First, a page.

This outlook was expressed by students with whom I spoke following the long strike by CUPE Local 3903 at York University in 2008-2009. Most of them didn't really care about the outcome; they just wanted it to end. As one of them said, the only hope they have of getting a decent job (and, I'd add, a distant hope at that) is the university degree towards which they were working, which cost $6000 a year in tuition. The strike interfered with this very expensive effort. She wasn't a dyed-in-the-wool conservative. She simply didn't see any possible alternative to her individual strategy for survival: spend lots on a university degree in the hope it might get her a decent job. From her perspective, this strategy was threatened by the strike.

And why would she see an alternative? Horizons of possibility have become so limited for so many people that the common response to attacks on better-off workers isn't "I deserve what they have" but "if I don't have that why should they?" This isn't a hatred of public sector workers as a matter of conservative principle. It flows from a realistic assessment of their chances at significantly better working and living conditions, in an age when working-class solidarity is declining, expectations are falling and scapegoating has become common.

Right-wing populism feeds off of this sentiment. Not everyone who feels this way ends up voting for the Rob Fords of the world, but clearly many do, including people in central Toronto. And while some who for vote right-wing populists, such as men and white Canadians, may be drawn to their racism, sexism and homophobia, that's not a full explanation for its success. Those who vote this way, including workers of colour, are voting for someone they think will protect their material interests, their strategy for surviving through individual competition in the market. In the case of men and white Canadians this strategy may also be linked with opposition to measures (real or imagined) to help oppressed groups, such as employment equity.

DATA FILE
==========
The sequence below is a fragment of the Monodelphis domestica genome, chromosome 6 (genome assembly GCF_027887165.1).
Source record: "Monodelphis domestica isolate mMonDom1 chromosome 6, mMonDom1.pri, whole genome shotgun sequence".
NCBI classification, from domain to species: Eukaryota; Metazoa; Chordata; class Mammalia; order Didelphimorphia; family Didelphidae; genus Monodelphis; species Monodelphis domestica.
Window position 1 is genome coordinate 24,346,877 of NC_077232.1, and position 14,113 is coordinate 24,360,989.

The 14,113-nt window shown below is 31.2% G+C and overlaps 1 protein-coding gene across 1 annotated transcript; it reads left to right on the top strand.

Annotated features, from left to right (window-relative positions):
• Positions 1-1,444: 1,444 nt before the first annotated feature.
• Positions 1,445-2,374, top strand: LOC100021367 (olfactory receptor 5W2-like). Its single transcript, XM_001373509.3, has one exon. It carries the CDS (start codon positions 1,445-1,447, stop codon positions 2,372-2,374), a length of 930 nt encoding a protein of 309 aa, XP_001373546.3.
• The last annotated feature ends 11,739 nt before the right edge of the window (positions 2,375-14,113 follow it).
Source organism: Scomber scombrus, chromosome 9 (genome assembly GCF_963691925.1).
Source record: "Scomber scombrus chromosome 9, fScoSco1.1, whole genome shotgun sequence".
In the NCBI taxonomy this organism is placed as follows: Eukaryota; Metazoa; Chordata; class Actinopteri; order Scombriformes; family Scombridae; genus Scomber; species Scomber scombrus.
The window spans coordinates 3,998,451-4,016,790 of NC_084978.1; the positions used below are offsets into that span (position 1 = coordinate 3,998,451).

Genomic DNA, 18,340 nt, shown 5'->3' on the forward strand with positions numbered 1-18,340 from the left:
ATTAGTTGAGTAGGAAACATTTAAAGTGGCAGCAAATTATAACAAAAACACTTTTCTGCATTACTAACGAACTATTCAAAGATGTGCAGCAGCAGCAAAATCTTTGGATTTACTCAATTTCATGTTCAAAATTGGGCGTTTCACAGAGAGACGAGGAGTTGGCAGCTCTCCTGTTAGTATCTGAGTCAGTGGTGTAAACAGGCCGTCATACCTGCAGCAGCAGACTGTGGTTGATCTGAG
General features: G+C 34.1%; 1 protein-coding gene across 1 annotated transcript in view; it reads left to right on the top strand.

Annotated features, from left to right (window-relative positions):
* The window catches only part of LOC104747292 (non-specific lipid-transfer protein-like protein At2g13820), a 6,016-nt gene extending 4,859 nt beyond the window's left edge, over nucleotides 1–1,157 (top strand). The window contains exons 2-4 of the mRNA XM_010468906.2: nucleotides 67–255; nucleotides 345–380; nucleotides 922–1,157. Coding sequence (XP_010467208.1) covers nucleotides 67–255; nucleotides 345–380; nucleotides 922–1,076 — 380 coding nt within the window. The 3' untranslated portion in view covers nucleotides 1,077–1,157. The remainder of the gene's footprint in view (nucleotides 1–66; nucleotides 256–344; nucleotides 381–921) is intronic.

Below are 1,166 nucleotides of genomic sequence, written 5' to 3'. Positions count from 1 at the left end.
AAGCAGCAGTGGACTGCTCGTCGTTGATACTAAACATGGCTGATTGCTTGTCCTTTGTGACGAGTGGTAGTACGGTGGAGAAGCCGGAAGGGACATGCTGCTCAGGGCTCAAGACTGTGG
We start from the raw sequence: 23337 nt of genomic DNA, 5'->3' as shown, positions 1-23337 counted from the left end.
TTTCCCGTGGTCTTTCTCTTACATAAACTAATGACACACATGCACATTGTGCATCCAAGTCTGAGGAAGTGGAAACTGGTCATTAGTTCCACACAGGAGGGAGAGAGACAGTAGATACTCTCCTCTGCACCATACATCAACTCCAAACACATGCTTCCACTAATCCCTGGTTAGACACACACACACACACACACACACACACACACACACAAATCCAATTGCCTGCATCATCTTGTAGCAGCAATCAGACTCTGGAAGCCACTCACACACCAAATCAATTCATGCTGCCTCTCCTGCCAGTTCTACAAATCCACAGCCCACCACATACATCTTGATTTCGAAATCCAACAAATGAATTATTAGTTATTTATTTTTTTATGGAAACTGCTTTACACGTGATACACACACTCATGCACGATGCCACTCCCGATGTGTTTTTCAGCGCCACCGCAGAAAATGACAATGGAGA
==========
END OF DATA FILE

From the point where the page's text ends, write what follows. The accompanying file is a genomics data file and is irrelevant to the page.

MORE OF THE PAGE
In Rob Ford's case it helps him that his right-wing populist rage against wasteful government and taxes is attached to an outsider status with which some people identify. While he's from a wealthy family, he's certainly not a polished or articulate insider who moves in the circles of the politically-connected Upper Canada College grads on Bay Street, those whom he calls "slick-talking" lawyers and politicians. Partly for this reason, he was not their choice in 2010 (he's more like a neoliberal Frankenstein's monster: a horrific creation of their crazed austerity science that they ultimately couldn't control). He talks of fighting for the "little guy." He has proudly proclaimed "there are more poor people than rich people in this city; I'm on the side of the poor." Even if we understand the ultimately anti-worker nature of right-wing populism, when was the last time you heard an NDP politician say something like that? He would appear to have a record as a city councilor of helping individuals in need in his ward, including poor people, who are trying to deal with an often-uncaring municipal bureaucracy. One taxi driver interviewed by the Globe and Mail in Ford's old ward expressed his support for Ford saying "the man is a worker." When no one else seems to offer much to the inner suburban working class, and the NDP appears as much on the inside of the apparatus of power at City Hall as do the Liberals or "respectable" Conservatives, Rob Ford-style populism has an appeal.